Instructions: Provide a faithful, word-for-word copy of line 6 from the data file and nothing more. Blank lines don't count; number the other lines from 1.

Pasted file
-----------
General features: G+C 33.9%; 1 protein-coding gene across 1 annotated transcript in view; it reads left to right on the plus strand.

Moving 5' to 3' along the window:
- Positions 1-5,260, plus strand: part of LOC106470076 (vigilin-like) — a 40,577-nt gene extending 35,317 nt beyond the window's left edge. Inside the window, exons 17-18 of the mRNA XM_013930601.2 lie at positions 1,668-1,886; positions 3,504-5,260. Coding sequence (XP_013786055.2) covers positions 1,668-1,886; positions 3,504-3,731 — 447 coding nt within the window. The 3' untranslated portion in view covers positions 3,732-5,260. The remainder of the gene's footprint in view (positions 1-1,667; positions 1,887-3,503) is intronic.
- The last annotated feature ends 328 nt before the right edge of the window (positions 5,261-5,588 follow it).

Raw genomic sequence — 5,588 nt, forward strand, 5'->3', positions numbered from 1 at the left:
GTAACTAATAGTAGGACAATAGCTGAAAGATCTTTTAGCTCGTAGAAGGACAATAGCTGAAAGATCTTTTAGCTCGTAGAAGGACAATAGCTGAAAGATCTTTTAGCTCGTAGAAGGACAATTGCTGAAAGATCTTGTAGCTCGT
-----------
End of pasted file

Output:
GTAACTAATAGTAGGACAATAGCTGAAAGATCTTTTAGCTCGTAGAAGGACAATAGCTGAAAGATCTTTTAGCTCGTAGAAGGACAATAGCTGAAAGATCTTTTAGCTCGTAGAAGGACAATTGCTGAAAGATCTTGTAGCTCGT